We already know that 3D printing is continuing to show excellent promise in a number of fields, but you might not be aware that it’s gaining traction in the world of automotive racing.
Perhaps the most famous example comes from a partnership between Stratasys and Team Penske. While there are others exploring the possibilities, what makes this case so phenomenal is the comprehensive approach. That, and it doesn’t hurt that Team Penske just wins constantly. When you’re the champ everyone wants to know your secrets.
To keep its competitive edge, Team Penske has been at the forefront of the 3D revolution in racing. By leveraging it to win races, the team is demonstrating the value of additive manufacturing in some of the toughest competitions around.
In series like Formula One, race teams must develop unique components for their vehicles. Designing and engineering possible solutions consumes a lot of working hours. Add the traditional manufacturing process into the mix, and the timeframe balloons.
As you’ve probably already guessed, 3D printing cuts down the wait time dramatically. But it does so much more. Since it’s a flexible manufacturing method, race teams can easily make several versions of the same prototype component, but with slight changes. Engineers can then do track and lab testing of those components, seeing which design works best. This allows organizations like Team Penske to get creative with solutions.
The quicker manufacturing time gives race teams more time to tweak designs. After slapping a prototype component on a car and getting feedback, they can adjust the design accordingly, print an updated prototype, and test that in less time than it took to create just one batch of prototype components through traditional means.
Speaking of creativity, 3D printing allows race teams to take a new approach to designing components. The flexible nature of this manufacturing method makes complex layouts that maybe wouldn’t have been possible through traditional manufacturing approaches possible.
Many racing series call for composite materials anyway. Using 3D printing to make components is an ideal solution. For example, McLaren Racing Limited started using additive manufacturing with about 12 Stratasys printers to modify and replace parts on its Formula 1 racecars. In one specific incident the team needed a new rear wing. Producing it took only a week and a half through 3D printing, versus five weeks through the traditional manufacturing channels.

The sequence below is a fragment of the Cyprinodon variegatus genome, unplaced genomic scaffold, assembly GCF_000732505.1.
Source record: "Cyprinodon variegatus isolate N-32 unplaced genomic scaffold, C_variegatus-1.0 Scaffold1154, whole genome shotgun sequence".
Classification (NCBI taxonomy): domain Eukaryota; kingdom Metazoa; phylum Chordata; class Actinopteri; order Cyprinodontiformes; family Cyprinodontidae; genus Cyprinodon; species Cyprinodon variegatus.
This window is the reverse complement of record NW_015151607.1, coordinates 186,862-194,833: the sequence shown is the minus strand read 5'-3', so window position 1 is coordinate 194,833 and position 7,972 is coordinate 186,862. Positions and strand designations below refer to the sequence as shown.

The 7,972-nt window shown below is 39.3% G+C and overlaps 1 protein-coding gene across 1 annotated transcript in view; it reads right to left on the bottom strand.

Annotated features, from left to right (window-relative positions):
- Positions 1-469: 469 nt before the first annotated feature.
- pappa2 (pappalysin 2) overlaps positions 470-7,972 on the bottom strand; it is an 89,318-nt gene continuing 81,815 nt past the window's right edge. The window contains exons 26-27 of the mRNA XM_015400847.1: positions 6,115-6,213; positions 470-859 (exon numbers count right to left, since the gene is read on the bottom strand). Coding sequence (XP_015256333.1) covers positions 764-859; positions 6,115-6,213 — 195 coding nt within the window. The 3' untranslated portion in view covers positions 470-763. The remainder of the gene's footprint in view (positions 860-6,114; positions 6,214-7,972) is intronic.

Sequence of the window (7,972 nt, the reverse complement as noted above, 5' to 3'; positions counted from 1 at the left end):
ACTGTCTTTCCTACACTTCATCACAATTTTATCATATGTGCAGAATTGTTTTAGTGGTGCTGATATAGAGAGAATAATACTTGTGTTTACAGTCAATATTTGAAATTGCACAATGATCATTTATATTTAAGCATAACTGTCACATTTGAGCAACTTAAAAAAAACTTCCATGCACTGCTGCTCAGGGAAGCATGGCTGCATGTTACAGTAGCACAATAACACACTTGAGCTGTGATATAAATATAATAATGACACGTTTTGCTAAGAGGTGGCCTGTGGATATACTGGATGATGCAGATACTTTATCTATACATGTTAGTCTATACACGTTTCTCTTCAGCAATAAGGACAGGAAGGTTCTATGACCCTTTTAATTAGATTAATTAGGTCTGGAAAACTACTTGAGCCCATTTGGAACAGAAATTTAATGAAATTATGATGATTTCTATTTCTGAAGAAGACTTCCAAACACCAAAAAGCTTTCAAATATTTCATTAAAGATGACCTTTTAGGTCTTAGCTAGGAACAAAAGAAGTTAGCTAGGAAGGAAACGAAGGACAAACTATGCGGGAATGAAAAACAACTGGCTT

Way back in 2012, Formula Group T, a Belgian engineering student group, made headlines with a racer that featured heavy amounts of 3D-printer parts. The whole body and many other components were printed, while an electric powertrain and space frame chassis completed the setup. With all those lightweight panels, the car tipped the scale at a mere 617 pounds. It did the 0-60 mph dash in 3.2 seconds, showing the world the future of 3D printing in racing.
Just like with parts manufacturing, race teams are using 3D printing to create tools. When it comes to servicing and even building the race vehicles, custom tools you can’t buy at any store are necessary.
Other tools are purchasable, but they’re extremely expensive. Printing them is a cheaper solution, keeping budgets as streamlined as the cars. If you don’t know, race team budgets can be humongous, especially in Formula One. Having a financial competitive edge is a huge.
A quicker production time again is a big advantage. Because many of the tools have complex layouts and need to be made precisely, 3D printing can actually improve tool capabilities. That, and the materials used for 3D printing are often lighter, so pit crews deal with less cumbersome tools during a race.
It’s a well-known fact in the automotive world that racing technologies eventually make their way into production vehicles. For over a century “tech transfer” has been improving the cars we drive to work, on road trips, and anywhere else. We have innovations like heated seats, turbocharging, stability control, and disc brakes which trace their roots straight back to competitive car racing.
The same is true of 3D printing. As it’s being used experimentally in racing environments, the tech will become more common in mainstream auto manufacturing. The same will likely be true in the aftermarket. For example, Jay Leno’s Garage uses 3D printing for hard-to-find components on multiple cars. It’s not inconceivable that a dealership’s parts department or your local NAPA Auto Parts one day has an onsite 3D printer for producing certain components.
Stratasys isn’t working just with Team Penske. McLaren Honda is also using 3D printers to shorten vehicle development times and replace parts/tools rapidly. As these teams reap the benefits of additive manufacturing, others will follow. Back when Audi first launched the Quattro in Group B rally races, showing just what all-wheel drive combined with extreme turbocharging could do, it was considered a wild proposition. Just look at how many cars have all-wheel drive and turbos today. The same thing will likely happen with 3D printing in the auto industry.
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